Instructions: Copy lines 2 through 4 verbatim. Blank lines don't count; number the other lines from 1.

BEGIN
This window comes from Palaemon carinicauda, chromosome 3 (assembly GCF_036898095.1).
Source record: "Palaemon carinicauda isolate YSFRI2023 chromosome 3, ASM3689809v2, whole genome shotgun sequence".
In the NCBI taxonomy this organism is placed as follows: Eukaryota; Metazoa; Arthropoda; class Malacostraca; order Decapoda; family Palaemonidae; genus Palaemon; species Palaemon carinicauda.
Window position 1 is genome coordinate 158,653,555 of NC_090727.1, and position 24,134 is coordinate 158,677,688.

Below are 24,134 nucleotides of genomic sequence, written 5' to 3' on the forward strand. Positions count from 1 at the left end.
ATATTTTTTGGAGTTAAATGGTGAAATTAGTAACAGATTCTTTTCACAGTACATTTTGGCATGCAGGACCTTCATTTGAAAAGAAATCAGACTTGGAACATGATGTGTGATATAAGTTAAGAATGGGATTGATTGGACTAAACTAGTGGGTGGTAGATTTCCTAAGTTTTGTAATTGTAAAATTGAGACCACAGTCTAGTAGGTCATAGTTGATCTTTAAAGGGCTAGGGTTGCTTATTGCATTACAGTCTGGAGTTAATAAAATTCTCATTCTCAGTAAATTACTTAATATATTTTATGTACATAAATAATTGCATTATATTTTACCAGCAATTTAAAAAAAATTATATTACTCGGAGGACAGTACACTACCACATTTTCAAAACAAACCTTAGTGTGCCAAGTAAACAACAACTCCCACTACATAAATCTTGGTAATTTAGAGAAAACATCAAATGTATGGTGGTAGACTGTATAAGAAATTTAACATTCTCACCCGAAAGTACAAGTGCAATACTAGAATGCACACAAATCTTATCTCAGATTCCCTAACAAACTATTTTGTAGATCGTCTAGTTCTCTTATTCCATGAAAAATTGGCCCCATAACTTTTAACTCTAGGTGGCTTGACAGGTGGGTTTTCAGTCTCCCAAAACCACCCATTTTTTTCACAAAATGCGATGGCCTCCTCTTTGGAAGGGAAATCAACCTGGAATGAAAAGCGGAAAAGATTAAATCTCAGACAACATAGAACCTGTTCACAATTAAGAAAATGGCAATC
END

Source record: "Palaemon carinicauda isolate YSFRI2023 chromosome 3, ASM3689809v2, whole genome shotgun sequence".
In the NCBI taxonomy this organism is placed as follows: Eukaryota; Metazoa; Arthropoda; class Malacostraca; order Decapoda; family Palaemonidae; genus Palaemon; species Palaemon carinicauda.
Window position 1 is genome coordinate 158,653,555 of NC_090727.1, and position 24,134 is coordinate 158,677,688.